Film & TV

Popcorn & Inspiration: ‘Mr. Smith Goes to Washington’: Fighting the Good Fight

Films that uplift the soul
BY Mark Jackson TIMEJanuary 13, 2020 PRINT

Not Rated | 2h 9min | Comedy, Drama | 19 October 1939 (USA)

Who hasn’t heard of the movie “Mr. Smith Goes to Washington?” I never saw it. I needed to. What I discovered via a little research was that iconic film director Frank Capra and iconic American painter Norman Rockwell are basically two sides of the same coin. And that the coin could arguably be labeled as propaganda, since the government at one point funded some of Capra’s work.

Their art had largely to do with elevating World War II draftee morale by establishing enough pride in our hallowed American way of life to motivate young men to go fight the Nazis and safeguard our American freedoms. Capra and Rockwell are the movie and painting equivalents of the rosy glow of country house wood-burning stoves in midwinter dusk, reflecting off the smiley faces, carrot noses, and corncob pipes of neighborhood frosty snowmen.

Rockwell’s work, regardless of the fact that he was a master draftsman, was always considered “cutesy,” and Capra’s movies were often derided as “Capra-corn.” And yet, they summed up—better than anyone before or since—the folksy essence and upright values the founding fathers bequeathed to America.

The Story of Mr. Smith

The supremely patriotic, small-town, idealistic, and spectacularly green Jefferson Smith (James Stewart), leader of the Boy Rangers, is appointed as junior senator because of his unparalleled (and therefore useful) naiveté, by his state’s senior senator Joseph Paine (Claude Rains). Young Smith is to fill the unexpired term of a recently deceased senator.

man pins button on boy in "Mr. Smith Goes to Washington"
Dickie Jones (L) and James Stewart in “Mr. Smith Goes to Washington.” (Columbia Pictures/

It turns out that Senator Paine, a presidential hopeful, is also a childhood friend of Jefferson Smith’s dad, and a hero to Smith. Paine shamelessly uses this emotional leverage to sway Smith, who is the very definition of a patsy, to come to Washington.

speaker at dinner party in "Mr. Smith Goes to Washington"
(L–R) Beulah Bondi, James Stewart, Guy Kibbee, and Ruth Donnelly in “Mister Smith Goes to Washington.” (Hulton Archive/

In Washington, Smith is initially swept away by the shock and awe of seeing the Capitol dome shining in the middle distance, the engraved prose on hallowed marble architecture espousing high morals, and the aching solemnity of Arlington Cemetery. He feels worshipful in the presence of the Lincoln Memorial.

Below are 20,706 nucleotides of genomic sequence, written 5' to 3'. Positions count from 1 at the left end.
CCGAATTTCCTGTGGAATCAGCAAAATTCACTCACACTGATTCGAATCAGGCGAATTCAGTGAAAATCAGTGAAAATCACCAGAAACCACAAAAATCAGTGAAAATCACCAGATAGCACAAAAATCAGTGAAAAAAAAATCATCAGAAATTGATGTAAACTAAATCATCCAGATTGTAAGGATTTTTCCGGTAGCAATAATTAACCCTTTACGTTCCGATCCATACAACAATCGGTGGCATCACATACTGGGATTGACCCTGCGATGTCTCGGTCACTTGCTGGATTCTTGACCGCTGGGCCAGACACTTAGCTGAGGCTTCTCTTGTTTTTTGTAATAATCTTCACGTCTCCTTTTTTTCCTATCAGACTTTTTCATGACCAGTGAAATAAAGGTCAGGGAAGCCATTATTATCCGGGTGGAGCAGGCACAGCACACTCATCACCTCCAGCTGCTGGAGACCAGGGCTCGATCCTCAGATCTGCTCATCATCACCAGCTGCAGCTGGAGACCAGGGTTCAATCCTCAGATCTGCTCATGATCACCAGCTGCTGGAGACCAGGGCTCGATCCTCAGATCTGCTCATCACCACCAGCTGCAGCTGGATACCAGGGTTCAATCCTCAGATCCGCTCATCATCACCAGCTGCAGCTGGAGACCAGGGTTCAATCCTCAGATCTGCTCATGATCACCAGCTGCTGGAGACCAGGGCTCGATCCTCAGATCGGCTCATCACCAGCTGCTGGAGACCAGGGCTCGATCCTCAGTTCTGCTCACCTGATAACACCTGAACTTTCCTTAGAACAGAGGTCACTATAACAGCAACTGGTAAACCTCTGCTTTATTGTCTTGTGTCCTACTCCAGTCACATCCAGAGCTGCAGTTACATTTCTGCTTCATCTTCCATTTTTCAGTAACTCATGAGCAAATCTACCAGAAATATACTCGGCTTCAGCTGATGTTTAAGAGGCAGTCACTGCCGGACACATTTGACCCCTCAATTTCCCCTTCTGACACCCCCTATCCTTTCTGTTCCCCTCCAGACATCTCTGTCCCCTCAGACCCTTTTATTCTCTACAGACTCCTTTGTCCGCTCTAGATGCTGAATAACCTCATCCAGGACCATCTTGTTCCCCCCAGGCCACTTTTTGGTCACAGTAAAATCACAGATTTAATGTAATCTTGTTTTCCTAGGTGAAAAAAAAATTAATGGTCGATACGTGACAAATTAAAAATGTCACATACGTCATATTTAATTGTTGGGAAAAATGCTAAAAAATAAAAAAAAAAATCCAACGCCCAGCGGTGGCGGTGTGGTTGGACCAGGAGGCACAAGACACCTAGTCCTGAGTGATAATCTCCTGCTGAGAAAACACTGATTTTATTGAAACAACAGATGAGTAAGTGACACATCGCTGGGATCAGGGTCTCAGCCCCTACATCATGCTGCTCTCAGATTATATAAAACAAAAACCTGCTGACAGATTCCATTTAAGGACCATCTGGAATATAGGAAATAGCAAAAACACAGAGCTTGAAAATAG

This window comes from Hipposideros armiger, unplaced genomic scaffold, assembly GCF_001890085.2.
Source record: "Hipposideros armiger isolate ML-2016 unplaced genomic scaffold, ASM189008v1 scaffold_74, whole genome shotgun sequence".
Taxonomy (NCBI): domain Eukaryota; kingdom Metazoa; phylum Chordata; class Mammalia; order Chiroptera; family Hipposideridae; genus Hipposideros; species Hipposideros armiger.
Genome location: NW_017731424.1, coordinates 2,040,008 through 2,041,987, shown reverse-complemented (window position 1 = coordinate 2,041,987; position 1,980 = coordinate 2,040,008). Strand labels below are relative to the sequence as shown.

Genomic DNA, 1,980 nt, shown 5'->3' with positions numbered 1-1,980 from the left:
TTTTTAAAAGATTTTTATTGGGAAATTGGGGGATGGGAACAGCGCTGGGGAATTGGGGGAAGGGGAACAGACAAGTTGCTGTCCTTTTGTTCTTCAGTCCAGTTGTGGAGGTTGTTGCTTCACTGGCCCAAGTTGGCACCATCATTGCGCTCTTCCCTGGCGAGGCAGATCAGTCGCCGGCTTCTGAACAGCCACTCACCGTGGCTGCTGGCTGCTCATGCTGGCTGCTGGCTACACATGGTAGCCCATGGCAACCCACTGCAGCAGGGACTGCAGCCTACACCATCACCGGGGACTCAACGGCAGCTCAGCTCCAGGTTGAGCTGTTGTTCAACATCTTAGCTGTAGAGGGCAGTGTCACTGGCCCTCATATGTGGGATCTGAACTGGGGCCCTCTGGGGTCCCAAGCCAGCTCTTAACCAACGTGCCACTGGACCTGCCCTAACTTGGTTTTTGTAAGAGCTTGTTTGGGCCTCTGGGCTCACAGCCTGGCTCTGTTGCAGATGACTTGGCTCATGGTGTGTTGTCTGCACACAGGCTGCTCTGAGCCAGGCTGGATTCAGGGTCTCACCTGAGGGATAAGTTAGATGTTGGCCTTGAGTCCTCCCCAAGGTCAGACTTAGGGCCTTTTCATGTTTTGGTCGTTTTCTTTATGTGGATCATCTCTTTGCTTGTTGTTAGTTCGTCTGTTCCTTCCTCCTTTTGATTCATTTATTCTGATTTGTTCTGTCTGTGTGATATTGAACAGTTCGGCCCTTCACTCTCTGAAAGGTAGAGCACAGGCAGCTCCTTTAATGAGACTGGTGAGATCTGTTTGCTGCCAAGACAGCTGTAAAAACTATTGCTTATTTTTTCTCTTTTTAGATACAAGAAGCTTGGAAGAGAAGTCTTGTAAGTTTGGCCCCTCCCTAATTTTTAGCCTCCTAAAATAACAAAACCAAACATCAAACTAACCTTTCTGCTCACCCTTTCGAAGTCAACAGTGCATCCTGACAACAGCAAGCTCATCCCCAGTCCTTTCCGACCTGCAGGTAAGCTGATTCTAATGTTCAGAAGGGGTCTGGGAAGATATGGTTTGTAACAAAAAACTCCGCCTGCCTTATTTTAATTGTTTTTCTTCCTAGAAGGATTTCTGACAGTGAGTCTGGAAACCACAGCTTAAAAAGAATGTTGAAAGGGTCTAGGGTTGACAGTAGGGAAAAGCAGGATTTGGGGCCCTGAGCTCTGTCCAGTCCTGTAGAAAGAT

man points at washington capital in "Mr. Smith Goes to Washington"
James Stewart in “Mr. Smith Goes to Washington.” (Columbia Pictures/

Soon, however, he begins to get a whiff of the reek of corruption, and the many shortcomings of the political process, as the machinations of Joseph Paine and Paine’s business boss, Jim Taylor (Edward Arnold), become increasingly clear.

Paine and Taylor are attempting some sneakiness, which is why they highly appreciate Smith’s guilelessness. He’s not experienced enough and is too idealistic to be able to recognize the graft clause in the bill that Senator Paine is attempting to sneak into law.

man leans on desk talks to woman in "Mr. Smith Goes to Washington"
James Stewart and Jean Arthur in “Mr. Smith Goes to Washington.” (Columbia Pictures/

Then Clarissa Saunders, Smith’s highly cynical, seen-it-all, knows-the-law-better-than-the-lawyers, wisecracking secretary (Jean Arthur), takes pity on Smith’s haplessness with what appears to be an atrophied mothering instinct triggered by Smith’s boundless innocence. She schools him in the real-life, low-life operations that go on in Washington.

man on telephone, woman seated in "Mr. Smith Goes to Washington"
James Stewart and Jean Arthur in “Mr. Smith Goes to Washington.” (Columbia Pictures/

Smith, now wise to Taylor and Paine’s dirty-deeds-done-dirt-cheap, is of course, in true Jimmy Stewart fashion (“This is what we cast him for!”) not having any of it, whereupon the two older men and their minions immediately seek Smith’s political demise. They try framing him via scandal, using forged signatures, character assassination, and perjuring witnesses. Smith is thus eventually pronounced by a Senate committee as not being worthy to continue to hold his seat.